A small revolution, with porridge

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A small revolution, with porridge

Ulsan was a quiet port city until it became a manufacturing center for Hyundai Motors. A bizarre mix of small neighborhood creeks, shipping containers and tall, smoking chimneys, the city was home to my father’s family for many generations. One of the joys of visiting my grandparents there when I was a kid was that I could skip half a day of school on Saturdays to go to a seafood market, where I’d watch my dad eat whale meat.
My grandfather was a perenially unsuccessful mayoral candidate who, in his later years, published a regional newspaper and helped build shelters for the homeless. As I recall, my grandmother, a small, tidy woman, was mostly a quiet wife to this defeated but outspoken man of pride.
Things at my grandparents’ were rocky at times. But for the most part, we muddled through our conflicts, except over one issue: dining habits.
My grandfather was a traditionalist who wrapped himself in Confucian ideals. For some reason, he thought it was improper for men and women to eat together at the same table. That was how things worked in that house. Nobody questioned it, not even my father ― until my mother joined the family.
To my mother, who’d grown up in a liberal family hearing that the most disgraceful thing one could do was to interfere with a person’s food, this old family tradition was a direct attack on her egalitarian pride.
At holiday meals, when 25 to 30 people would gather at my grandparents’ hanok, the crowd was divided into two large groups: women in the kitchen and men in the guestrooms.
The intent was clear. I saw it perhaps even more clearly than I was meant to, because the food I would get would be different from the goodies on my brother’s plate.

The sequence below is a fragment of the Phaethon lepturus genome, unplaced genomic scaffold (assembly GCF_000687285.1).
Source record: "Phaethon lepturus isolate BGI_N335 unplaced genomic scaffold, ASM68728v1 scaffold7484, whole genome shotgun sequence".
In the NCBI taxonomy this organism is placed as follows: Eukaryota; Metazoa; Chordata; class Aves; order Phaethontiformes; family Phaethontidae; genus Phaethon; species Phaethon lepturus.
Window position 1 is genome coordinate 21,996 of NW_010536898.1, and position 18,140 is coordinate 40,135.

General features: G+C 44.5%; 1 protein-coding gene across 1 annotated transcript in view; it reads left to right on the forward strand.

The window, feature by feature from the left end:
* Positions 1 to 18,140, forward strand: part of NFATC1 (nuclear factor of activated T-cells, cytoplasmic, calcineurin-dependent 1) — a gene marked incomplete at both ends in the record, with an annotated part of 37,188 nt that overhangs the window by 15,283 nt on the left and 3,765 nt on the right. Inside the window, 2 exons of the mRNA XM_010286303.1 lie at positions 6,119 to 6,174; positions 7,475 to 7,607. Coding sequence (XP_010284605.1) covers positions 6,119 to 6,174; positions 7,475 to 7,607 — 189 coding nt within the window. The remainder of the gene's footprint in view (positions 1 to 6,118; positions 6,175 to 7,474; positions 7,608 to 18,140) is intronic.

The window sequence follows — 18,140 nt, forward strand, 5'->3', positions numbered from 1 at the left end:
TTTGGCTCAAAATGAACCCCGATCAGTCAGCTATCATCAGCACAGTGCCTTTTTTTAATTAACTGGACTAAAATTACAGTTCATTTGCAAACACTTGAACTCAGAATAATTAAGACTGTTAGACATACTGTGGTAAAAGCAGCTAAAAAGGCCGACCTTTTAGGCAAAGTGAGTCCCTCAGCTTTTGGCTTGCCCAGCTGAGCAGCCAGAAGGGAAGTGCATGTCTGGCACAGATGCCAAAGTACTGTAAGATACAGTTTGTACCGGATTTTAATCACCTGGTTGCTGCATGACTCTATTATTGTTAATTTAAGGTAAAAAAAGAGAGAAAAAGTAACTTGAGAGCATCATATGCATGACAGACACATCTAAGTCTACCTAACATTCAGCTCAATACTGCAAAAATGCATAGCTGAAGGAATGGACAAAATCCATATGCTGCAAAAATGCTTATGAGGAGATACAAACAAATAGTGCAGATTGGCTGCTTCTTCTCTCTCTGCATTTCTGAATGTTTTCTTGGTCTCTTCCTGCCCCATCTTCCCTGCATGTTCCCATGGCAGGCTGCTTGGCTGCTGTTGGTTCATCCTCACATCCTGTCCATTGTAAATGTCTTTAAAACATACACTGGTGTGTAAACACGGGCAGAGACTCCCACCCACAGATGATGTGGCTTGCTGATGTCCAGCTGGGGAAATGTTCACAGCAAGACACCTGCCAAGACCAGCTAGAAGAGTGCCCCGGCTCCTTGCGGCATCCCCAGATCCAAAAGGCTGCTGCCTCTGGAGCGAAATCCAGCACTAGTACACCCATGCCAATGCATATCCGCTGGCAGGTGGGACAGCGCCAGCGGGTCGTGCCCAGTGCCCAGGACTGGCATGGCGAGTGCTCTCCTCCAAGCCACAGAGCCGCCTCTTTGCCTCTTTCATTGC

One day, my mother dragged me out of the kitchen and sat me down next to my brother and the other boys in the guestroom. She slammed a spoon and a pair of chopsticks down on the table for me, and left the room. She’d also left me a steamy bowl of jeonbokjuk, a rice porridge simmered in a bed of sesame oil and freshly chopped abalone ― one of the most expensive seafood dishes on the peninsula.
That was it: I was in the boys’ club. Hallelujah! Once in a while, my uncles and their boys would stare at me from across the table, giving me a look that said I should quietly stand up and go away. That never happened. I sat there and emptied all the bowls I wanted.
The porridge was truly remarkable, though I was warned a few times by my uncle that I was too young to enjoy such delicacies. Whatever that meant, I didn’t care. It’s still one of my favorites. And maybe because it was something my mother bought me with the price of her silent protest, she still boils me a large pot of jeonbokjuk whenever she has a favor to ask.


How to Cook

JEONBOKJUK

1 abalone, 1/2 cup rice, 3 cups water, 2 tablespoons sesame oil, salt, dried seaweed.

1. Soak the rice in water.
2. Shell the abalone and remove the viscera. Gently clean the abalone with a brush and cut it into bite-sized pieces.
3. Heat the sesame oil in a pan over a medium-low flame. Add the sliced abalone, and stir for a few minutes.
4. Add the rice and stir occasionally for about 10 minutes, until the rice is yellowish.
5. Add the water and simmer for about 25 minutes, until the rice is done. Add a little salt.
6. Serve the porridge in a bowl with dried seaweed sprinkled on top.


by Park Soo-mee

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